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IBM Expands Roadmaps For ISVs

UPDATE: IBM announced the online availability of more tools to help third-party application developers build programs and market their products to small- to medium-sized businesses (SMB).

Scott Hebner, IBM vice president of ISV developer relations, said the latest round of resource tools is a continuation of the company's pledge to spend $1 billion in support of its partnered ISVs this year, with plans to spend the same next year.

"Collectively, it's going to be in the same ballpark, incrementing a little," he said. "What's happening every day is more and more people in IBM are working with ISVs to go to market with customers; it's one of those deals where it's like a snowball rolling downhill.

"What you're seeing from IBM is an absolute declaration that the success of our customers and our company is going to be based on how well we partner," he continued, "particularly with those companies that provide applications and provide the ability to help them integrate them into our customer's businesses."

The Armonk, N.Y., company put 18 new "enablement" roadmaps on its Web site catering to ISVs in the IBM PartnerWorld program and added virtual loaner support on the AIX, Linux and Power5 platforms. Also added were additional technical resources and a new marketing program. IBM's ISV pledge came earlier this year, in March, when the company first announced PartnerWorld. In October, IBM eased restrictions to include more ISVs in its marketing and sales channels.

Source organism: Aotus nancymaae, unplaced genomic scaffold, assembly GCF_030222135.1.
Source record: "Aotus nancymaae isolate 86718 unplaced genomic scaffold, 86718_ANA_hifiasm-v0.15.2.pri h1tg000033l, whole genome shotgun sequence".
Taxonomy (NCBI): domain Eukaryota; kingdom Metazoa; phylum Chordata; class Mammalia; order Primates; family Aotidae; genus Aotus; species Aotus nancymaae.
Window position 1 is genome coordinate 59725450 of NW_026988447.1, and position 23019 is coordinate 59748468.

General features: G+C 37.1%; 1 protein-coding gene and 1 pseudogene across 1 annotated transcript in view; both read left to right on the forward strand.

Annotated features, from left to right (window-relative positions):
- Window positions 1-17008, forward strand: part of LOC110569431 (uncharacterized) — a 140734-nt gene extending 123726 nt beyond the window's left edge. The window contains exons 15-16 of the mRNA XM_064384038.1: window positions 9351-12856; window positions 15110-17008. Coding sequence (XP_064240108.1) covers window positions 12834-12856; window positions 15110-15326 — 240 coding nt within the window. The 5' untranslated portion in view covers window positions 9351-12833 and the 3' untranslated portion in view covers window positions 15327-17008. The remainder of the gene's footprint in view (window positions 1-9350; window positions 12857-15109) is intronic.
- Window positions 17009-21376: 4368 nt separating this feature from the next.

The success of this summer's virtual loaner program -- which drew in 200 projects -- prompted officials at Big Blue to expand its platform support to the AIX 5L v5.2 and SuSE Linux 9 operating systems running on IBM's Power5 architecture. Available free-of-charge to its ISV business partners, the loaner program lets ISVs test their application on IBM's hardware platform without having to buy equipment to run tests.

The 18 roadmaps introduced by IBM take much of the guesswork out of the hands of ISVs in the program. With instructions on making software applications run on IBM's hardware and software, the resource also gives ISVs best practices tips on how to market their application within IBM's sales channels.

"We've had a lot of good of good and great technical collateral in education and resources but it's never been arranged in a logical, step-by-step fashion," said Adam Tumas, IBM Virtual Innovation Center for hardware program manager.

IBM also spiced up its ISV marketing efforts with a "solution connection" program, an online directory for resellers and systems integrators featuring third-party applications in the PartnerWorld program.

(Update corrects Hebner's business title.)